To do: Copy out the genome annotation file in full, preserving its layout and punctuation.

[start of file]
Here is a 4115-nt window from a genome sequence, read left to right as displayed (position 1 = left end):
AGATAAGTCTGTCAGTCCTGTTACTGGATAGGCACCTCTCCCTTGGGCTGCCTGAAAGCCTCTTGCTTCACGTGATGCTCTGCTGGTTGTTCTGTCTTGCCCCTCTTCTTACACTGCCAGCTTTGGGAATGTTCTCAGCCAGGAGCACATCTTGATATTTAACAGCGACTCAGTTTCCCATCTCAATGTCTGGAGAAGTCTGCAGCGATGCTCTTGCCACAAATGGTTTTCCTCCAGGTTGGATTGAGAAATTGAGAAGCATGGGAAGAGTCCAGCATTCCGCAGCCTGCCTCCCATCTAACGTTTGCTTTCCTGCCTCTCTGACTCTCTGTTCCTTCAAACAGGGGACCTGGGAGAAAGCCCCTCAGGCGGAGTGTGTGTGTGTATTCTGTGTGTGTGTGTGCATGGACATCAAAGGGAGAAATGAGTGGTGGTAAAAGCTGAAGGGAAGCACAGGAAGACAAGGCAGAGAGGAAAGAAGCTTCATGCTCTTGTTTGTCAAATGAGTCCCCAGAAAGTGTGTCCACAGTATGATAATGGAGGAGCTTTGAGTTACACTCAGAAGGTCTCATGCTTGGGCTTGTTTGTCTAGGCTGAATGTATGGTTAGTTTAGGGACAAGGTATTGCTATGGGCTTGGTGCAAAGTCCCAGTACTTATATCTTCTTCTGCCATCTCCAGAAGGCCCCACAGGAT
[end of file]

Here is a 4115-nt window from a genome sequence, read left to right as displayed (position 1 = left end):
AGATAAGTCTGTCAGTCCTGTTACTGGATAGGCACCTCTCCCTTGGGCTGCCTGAAAGCCTCTTGCTTCACGTGATGCTCTGCTGGTTGTTCTGTCTTGCCCCTCTTCTTACACTGCCAGCTTTGGGAATGTTCTCAGCCAGGAGCACATCTTGATATTTAACAGCGACTCAGTTTCCCATCTCAATGTCTGGAGAAGTCTGCAGCGATGCTCTTGCCACAAATGGTTTTCCTCCAGGTTGGATTGAGAAATTGAGAAGCATGGGAAGAGTCCAGCATTCCGCAGCCTGCCTCCCATCTAACGTTTGCTTTCCTGCCTCTCTGACTCTCTGTTCCTTCAAACAGGGGACCTGGGAGAAAGCCCCTCAGGCGGAGTGTGTGTGTGTATTCTGTGTGTGTGTGTGCATGGACATCAAAGGGAGAAATGAGTGGTGGTAAAAGCTGAAGGGAAGCACAGGAAGACAAGGCAGAGAGGAAAGAAGCTTCATGCTCTTGTTTGTCAAATGAGTCCCCAGAAAGTGTGTCCACAGTATGATAATGGAGGAGCTTTGAGTTACACTCAGAAGGTCTCATGCTTGGGCTTGTTTGTCTAGGCTGAATGTATGGTTAGTTTAGGGACAAGGTATTGCTATGGGCTTGGTGCAAAGTCCCAGTACTTATATCTTCTTCTGCCATCTCCAGAAGGCCCCACAGGAT